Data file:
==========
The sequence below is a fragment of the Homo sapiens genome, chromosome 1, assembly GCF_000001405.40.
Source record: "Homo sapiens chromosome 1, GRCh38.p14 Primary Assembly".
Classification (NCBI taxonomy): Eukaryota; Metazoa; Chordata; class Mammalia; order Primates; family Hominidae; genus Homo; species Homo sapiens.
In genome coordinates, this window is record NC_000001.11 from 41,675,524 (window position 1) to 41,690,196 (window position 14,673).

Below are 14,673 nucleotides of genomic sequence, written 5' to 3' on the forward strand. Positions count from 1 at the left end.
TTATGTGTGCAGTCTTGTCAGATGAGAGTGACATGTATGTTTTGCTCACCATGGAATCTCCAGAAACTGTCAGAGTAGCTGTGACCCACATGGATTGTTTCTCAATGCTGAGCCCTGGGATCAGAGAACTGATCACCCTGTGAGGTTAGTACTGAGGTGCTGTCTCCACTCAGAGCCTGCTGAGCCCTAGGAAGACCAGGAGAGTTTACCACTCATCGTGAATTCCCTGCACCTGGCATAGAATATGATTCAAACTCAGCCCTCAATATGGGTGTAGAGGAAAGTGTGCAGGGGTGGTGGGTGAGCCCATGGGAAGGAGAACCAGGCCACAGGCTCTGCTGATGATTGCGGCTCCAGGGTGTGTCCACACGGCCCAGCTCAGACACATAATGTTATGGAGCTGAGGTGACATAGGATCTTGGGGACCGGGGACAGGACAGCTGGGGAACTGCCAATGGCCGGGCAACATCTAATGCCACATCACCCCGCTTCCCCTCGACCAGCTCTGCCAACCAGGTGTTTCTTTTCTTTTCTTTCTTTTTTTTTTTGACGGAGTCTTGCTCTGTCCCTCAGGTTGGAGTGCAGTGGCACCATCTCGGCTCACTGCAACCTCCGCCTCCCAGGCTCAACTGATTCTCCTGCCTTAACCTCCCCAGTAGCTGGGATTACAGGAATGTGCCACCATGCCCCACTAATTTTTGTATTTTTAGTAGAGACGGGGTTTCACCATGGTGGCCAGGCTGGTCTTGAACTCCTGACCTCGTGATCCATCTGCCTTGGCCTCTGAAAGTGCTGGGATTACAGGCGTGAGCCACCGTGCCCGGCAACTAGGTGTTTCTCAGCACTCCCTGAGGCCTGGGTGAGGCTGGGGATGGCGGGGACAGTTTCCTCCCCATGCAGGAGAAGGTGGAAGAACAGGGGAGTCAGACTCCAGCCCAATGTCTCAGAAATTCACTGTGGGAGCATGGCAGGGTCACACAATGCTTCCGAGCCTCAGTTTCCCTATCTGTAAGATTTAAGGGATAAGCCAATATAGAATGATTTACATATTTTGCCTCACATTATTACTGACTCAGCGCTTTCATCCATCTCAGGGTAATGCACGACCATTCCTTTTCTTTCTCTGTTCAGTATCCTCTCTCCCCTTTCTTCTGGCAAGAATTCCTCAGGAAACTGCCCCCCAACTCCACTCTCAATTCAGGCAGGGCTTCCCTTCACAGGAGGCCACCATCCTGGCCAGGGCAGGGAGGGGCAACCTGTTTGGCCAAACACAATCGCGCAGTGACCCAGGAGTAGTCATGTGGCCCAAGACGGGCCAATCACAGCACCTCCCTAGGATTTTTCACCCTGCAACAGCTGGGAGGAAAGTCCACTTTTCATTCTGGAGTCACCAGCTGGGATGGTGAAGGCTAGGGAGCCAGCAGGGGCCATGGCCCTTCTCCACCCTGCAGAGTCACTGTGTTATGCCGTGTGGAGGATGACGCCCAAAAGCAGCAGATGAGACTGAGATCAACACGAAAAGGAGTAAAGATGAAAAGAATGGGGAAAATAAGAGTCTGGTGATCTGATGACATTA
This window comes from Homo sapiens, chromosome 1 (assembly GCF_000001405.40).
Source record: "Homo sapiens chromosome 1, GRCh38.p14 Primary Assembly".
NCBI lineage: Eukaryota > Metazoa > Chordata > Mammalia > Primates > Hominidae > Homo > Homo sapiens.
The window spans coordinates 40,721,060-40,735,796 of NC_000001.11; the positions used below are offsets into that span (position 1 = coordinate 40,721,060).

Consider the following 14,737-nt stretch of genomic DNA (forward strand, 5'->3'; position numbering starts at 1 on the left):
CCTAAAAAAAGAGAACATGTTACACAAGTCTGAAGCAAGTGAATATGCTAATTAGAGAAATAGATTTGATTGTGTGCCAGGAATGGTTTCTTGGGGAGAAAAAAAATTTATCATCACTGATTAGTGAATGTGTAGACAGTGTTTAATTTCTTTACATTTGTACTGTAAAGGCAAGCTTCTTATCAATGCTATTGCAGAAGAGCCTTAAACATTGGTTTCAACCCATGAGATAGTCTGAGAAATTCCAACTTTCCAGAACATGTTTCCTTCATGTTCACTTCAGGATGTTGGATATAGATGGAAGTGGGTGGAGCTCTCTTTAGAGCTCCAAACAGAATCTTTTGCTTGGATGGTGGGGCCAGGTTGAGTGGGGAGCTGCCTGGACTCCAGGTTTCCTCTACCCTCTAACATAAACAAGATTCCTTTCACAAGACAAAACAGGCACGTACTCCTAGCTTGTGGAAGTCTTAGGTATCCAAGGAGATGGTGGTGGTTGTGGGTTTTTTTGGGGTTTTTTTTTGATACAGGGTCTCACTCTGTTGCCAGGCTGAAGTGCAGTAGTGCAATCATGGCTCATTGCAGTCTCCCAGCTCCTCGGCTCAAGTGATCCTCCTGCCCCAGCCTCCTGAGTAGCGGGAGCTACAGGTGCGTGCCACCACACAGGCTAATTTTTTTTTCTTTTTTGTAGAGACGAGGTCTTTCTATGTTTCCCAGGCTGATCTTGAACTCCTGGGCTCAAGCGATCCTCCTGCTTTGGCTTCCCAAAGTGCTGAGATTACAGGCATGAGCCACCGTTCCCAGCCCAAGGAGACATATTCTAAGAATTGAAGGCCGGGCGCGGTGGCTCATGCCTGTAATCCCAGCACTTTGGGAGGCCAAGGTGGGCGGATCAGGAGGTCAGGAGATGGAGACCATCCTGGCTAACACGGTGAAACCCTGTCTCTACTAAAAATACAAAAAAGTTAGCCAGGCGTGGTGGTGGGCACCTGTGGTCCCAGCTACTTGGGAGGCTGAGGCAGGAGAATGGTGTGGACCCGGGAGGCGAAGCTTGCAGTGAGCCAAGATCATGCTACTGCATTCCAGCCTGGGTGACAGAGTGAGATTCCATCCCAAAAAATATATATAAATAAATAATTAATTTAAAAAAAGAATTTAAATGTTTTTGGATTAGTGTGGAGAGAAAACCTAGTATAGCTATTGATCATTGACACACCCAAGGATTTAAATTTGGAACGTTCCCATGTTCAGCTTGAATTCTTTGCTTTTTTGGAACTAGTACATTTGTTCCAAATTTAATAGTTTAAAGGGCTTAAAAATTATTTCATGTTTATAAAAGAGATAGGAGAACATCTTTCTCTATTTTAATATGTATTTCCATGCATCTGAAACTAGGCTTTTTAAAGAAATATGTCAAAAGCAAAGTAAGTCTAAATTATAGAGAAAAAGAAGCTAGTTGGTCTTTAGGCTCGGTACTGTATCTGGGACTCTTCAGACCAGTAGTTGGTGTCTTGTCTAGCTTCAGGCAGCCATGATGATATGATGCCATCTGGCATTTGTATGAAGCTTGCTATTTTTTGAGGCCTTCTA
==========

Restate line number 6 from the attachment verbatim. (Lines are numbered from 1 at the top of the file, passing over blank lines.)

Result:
TTATGTGTGCAGTCTTGTCAGATGAGAGTGACATGTATGTTTTGCTCACCATGGAATCTCCAGAAACTGTCAGAGTAGCTGTGACCCACATGGATTGTTTCTCAATGCTGAGCCCTGGGATCAGAGAACTGATCACCCTGTGAGGTTAGTACTGAGGTGCTGTCTCCACTCAGAGCCTGCTGAGCCCTAGGAAGACCAGGAGAGTTTACCACTCATCGTGAATTCCCTGCACCTGGCATAGAATATGATTCAAACTCAGCCCTCAATATGGGTGTAGAGGAAAGTGTGCAGGGGTGGTGGGTGAGCCCATGGGAAGGAGAACCAGGCCACAGGCTCTGCTGATGATTGCGGCTCCAGGGTGTGTCCACACGGCCCAGCTCAGACACATAATGTTATGGAGCTGAGGTGACATAGGATCTTGGGGACCGGGGACAGGACAGCTGGGGAACTGCCAATGGCCGGGCAACATCTAATGCCACATCACCCCGCTTCCCCTCGACCAGCTCTGCCAACCAGGTGTTTCTTTTCTTTTCTTTCTTTTTTTTTTTGACGGAGTCTTGCTCTGTCCCTCAGGTTGGAGTGCAGTGGCACCATCTCGGCTCACTGCAACCTCCGCCTCCCAGGCTCAACTGATTCTCCTGCCTTAACCTCCCCAGTAGCTGGGATTACAGGAATGTGCCACCATGCCCCACTAATTTTTGTATTTTTAGTAGAGACGGGGTTTCACCATGGTGGCCAGGCTGGTCTTGAACTCCTGACCTCGTGATCCATCTGCCTTGGCCTCTGAAAGTGCTGGGATTACAGGCGTGAGCCACCGTGCCCGGCAACTAGGTGTTTCTCAGCACTCCCTGAGGCCTGGGTGAGGCTGGGGATGGCGGGGACAGTTTCCTCCCCATGCAGGAGAAGGTGGAAGAACAGGGGAGTCAGACTCCAGCCCAATGTCTCAGAAATTCACTGTGGGAGCATGGCAGGGTCACACAATGCTTCCGAGCCTCAGTTTCCCTATCTGTAAGATTTAAGGGATAAGCCAATATAGAATGATTTACATATTTTGCCTCACATTATTACTGACTCAGCGCTTTCATCCATCTCAGGGTAATGCACGACCATTCCTTTTCTTTCTCTGTTCAGTATCCTCTCTCCCCTTTCTTCTGGCAAGAATTCCTCAGGAAACTGCCCCCCAACTCCACTCTCAATTCAGGCAGGGCTTCCCTTCACAGGAGGCCACCATCCTGGCCAGGGCAGGGAGGGGCAACCTGTTTGGCCAAACACAATCGCGCAGTGACCCAGGAGTAGTCATGTGGCCCAAGACGGGCCAATCACAGCACCTCCCTAGGATTTTTCACCCTGCAACAGCTGGGAGGAAAGTCCACTTTTCATTCTGGAGTCACCAGCTGGGATGGTGAAGGCTAGGGAGCCAGCAGGGGCCATGGCCCTTCTCCACCCTGCAGAGTCACTGTGTTATGCCGTGTGGAGGATGACGCCCAAAAGCAGCAGATGAGACTGAGATCAACACGAAAAGGAGTAAAGATGAAAAGAATGGGGAAAATAAGAGTCTGGTGATCTGATGACATTA